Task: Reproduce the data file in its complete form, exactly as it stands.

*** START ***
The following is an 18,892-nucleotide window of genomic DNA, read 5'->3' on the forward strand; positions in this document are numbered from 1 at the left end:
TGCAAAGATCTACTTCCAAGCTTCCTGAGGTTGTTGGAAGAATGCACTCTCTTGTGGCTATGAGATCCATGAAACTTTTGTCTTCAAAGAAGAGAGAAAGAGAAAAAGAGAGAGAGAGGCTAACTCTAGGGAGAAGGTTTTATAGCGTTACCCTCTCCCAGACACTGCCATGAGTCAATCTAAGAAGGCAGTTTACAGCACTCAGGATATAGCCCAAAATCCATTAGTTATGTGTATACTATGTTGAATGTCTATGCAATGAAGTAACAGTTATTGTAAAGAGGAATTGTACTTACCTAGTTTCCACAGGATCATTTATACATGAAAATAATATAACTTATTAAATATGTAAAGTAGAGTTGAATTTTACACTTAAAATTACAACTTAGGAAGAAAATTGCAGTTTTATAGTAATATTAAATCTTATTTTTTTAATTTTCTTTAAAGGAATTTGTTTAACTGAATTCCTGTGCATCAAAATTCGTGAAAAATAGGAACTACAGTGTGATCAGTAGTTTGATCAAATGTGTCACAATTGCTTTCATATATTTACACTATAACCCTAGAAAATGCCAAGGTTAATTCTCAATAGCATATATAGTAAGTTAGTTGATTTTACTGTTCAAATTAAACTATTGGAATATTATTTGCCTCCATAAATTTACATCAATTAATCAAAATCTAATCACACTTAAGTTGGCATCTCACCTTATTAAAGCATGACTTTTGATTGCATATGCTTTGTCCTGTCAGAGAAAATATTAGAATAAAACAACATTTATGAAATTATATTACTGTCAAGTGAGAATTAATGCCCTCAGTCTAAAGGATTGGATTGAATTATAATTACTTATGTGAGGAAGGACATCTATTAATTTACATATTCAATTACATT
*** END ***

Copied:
The following is an 18,892-nucleotide window of genomic DNA, read 5'->3' on the forward strand; positions in this document are numbered from 1 at the left end:
TGCAAAGATCTACTTCCAAGCTTCCTGAGGTTGTTGGAAGAATGCACTCTCTTGTGGCTATGAGATCCATGAAACTTTTGTCTTCAAAGAAGAGAGAAAGAGAAAAAGAGAGAGAGAGGCTAACTCTAGGGAGAAGGTTTTATAGCGTTACCCTCTCCCAGACACTGCCATGAGTCAATCTAAGAAGGCAGTTTACAGCACTCAGGATATAGCCCAAAATCCATTAGTTATGTGTATACTATGTTGAATGTCTATGCAATGAAGTAACAGTTATTGTAAAGAGGAATTGTACTTACCTAGTTTCCACAGGATCATTTATACATGAAAATAATATAACTTATTAAATATGTAAAGTAGAGTTGAATTTTACACTTAAAATTACAACTTAGGAAGAAAATTGCAGTTTTATAGTAATATTAAATCTTATTTTTTTAATTTTCTTTAAAGGAATTTGTTTAACTGAATTCCTGTGCATCAAAATTCGTGAAAAATAGGAACTACAGTGTGATCAGTAGTTTGATCAAATGTGTCACAATTGCTTTCATATATTTACACTATAACCCTAGAAAATGCCAAGGTTAATTCTCAATAGCATATATAGTAAGTTAGTTGATTTTACTGTTCAAATTAAACTATTGGAATATTATTTGCCTCCATAAATTTACATCAATTAATCAAAATCTAATCACACTTAAGTTGGCATCTCACCTTATTAAAGCATGACTTTTGATTGCATATGCTTTGTCCTGTCAGAGAAAATATTAGAATAAAACAACATTTATGAAATTATATTACTGTCAAGTGAGAATTAATGCCCTCAGTCTAAAGGATTGGATTGAATTATAATTACTTATGTGAGGAAGGACATCTATTAATTTACATATTCAATTACATT